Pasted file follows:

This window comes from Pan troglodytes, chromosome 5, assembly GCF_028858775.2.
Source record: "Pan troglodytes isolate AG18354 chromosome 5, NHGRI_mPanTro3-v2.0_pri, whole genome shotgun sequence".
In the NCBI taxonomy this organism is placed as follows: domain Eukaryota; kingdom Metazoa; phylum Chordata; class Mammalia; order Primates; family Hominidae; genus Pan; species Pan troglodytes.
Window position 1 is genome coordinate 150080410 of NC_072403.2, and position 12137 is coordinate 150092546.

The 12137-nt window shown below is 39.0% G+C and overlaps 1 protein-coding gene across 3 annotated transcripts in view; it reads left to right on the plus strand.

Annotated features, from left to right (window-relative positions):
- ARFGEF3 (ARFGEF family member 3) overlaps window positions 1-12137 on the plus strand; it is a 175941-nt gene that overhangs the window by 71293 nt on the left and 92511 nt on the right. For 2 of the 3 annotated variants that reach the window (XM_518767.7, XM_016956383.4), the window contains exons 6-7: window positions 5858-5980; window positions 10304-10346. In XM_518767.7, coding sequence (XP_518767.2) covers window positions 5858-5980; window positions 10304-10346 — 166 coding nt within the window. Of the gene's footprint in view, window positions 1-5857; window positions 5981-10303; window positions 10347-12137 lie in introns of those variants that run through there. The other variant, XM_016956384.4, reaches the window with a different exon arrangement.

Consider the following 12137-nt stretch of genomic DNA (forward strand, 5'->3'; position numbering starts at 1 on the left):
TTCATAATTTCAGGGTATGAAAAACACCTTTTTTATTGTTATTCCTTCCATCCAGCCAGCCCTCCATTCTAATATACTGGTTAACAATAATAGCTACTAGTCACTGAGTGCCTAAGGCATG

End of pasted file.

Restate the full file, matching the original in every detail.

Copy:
This window comes from Pan troglodytes, chromosome 5, assembly GCF_028858775.2.
Source record: "Pan troglodytes isolate AG18354 chromosome 5, NHGRI_mPanTro3-v2.0_pri, whole genome shotgun sequence".
In the NCBI taxonomy this organism is placed as follows: domain Eukaryota; kingdom Metazoa; phylum Chordata; class Mammalia; order Primates; family Hominidae; genus Pan; species Pan troglodytes.
Window position 1 is genome coordinate 150080410 of NC_072403.2, and position 12137 is coordinate 150092546.

The 12137-nt window shown below is 39.0% G+C and overlaps 1 protein-coding gene across 3 annotated transcripts in view; it reads left to right on the plus strand.

Annotated features, from left to right (window-relative positions):
- ARFGEF3 (ARFGEF family member 3) overlaps window positions 1-12137 on the plus strand; it is a 175941-nt gene that overhangs the window by 71293 nt on the left and 92511 nt on the right. For 2 of the 3 annotated variants that reach the window (XM_518767.7, XM_016956383.4), the window contains exons 6-7: window positions 5858-5980; window positions 10304-10346. In XM_518767.7, coding sequence (XP_518767.2) covers window positions 5858-5980; window positions 10304-10346 — 166 coding nt within the window. Of the gene's footprint in view, window positions 1-5857; window positions 5981-10303; window positions 10347-12137 lie in introns of those variants that run through there. The other variant, XM_016956384.4, reaches the window with a different exon arrangement.

Consider the following 12137-nt stretch of genomic DNA (forward strand, 5'->3'; position numbering starts at 1 on the left):
TTCATAATTTCAGGGTATGAAAAACACCTTTTTTATTGTTATTCCTTCCATCCAGCCAGCCCTCCATTCTAATATACTGGTTAACAATAATAGCTACTAGTCACTGAGTGCCTAAGGCATG